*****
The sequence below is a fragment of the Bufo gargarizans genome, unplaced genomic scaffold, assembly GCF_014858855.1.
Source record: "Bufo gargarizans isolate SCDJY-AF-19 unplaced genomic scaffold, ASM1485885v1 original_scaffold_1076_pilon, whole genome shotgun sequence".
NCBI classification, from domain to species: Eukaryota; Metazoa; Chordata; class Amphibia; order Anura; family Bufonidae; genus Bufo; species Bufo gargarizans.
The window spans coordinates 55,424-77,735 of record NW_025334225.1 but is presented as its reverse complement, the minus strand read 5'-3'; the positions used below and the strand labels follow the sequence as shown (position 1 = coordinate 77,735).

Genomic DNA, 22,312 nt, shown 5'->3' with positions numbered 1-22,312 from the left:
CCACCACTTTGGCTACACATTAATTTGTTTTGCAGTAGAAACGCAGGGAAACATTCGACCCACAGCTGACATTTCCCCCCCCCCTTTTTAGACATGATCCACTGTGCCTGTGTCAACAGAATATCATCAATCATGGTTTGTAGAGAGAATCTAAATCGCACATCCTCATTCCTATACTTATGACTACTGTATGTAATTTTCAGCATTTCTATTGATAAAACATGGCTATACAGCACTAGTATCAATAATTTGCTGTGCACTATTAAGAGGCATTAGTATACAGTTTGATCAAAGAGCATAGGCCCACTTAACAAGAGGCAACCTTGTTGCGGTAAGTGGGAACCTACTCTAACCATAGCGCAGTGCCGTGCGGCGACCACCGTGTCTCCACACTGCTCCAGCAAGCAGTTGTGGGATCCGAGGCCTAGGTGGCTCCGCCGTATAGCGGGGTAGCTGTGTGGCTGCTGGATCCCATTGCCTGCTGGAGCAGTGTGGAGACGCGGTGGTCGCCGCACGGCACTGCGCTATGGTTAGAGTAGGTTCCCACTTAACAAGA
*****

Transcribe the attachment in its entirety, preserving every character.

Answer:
The sequence below is a fragment of the Bufo gargarizans genome, unplaced genomic scaffold, assembly GCF_014858855.1.
Source record: "Bufo gargarizans isolate SCDJY-AF-19 unplaced genomic scaffold, ASM1485885v1 original_scaffold_1076_pilon, whole genome shotgun sequence".
NCBI classification, from domain to species: Eukaryota; Metazoa; Chordata; class Amphibia; order Anura; family Bufonidae; genus Bufo; species Bufo gargarizans.
The window spans coordinates 55,424-77,735 of record NW_025334225.1 but is presented as its reverse complement, the minus strand read 5'-3'; the positions used below and the strand labels follow the sequence as shown (position 1 = coordinate 77,735).

Genomic DNA, 22,312 nt, shown 5'->3' with positions numbered 1-22,312 from the left:
CCACCACTTTGGCTACACATTAATTTGTTTTGCAGTAGAAACGCAGGGAAACATTCGACCCACAGCTGACATTTCCCCCCCCCCTTTTTAGACATGATCCACTGTGCCTGTGTCAACAGAATATCATCAATCATGGTTTGTAGAGAGAATCTAAATCGCACATCCTCATTCCTATACTTATGACTACTGTATGTAATTTTCAGCATTTCTATTGATAAAACATGGCTATACAGCACTAGTATCAATAATTTGCTGTGCACTATTAAGAGGCATTAGTATACAGTTTGATCAAAGAGCATAGGCCCACTTAACAAGAGGCAACCTTGTTGCGGTAAGTGGGAACCTACTCTAACCATAGCGCAGTGCCGTGCGGCGACCACCGTGTCTCCACACTGCTCCAGCAAGCAGTTGTGGGATCCGAGGCCTAGGTGGCTCCGCCGTATAGCGGGGTAGCTGTGTGGCTGCTGGATCCCATTGCCTGCTGGAGCAGTGTGGAGACGCGGTGGTCGCCGCACGGCACTGCGCTATGGTTAGAGTAGGTTCCCACTTAACAAGA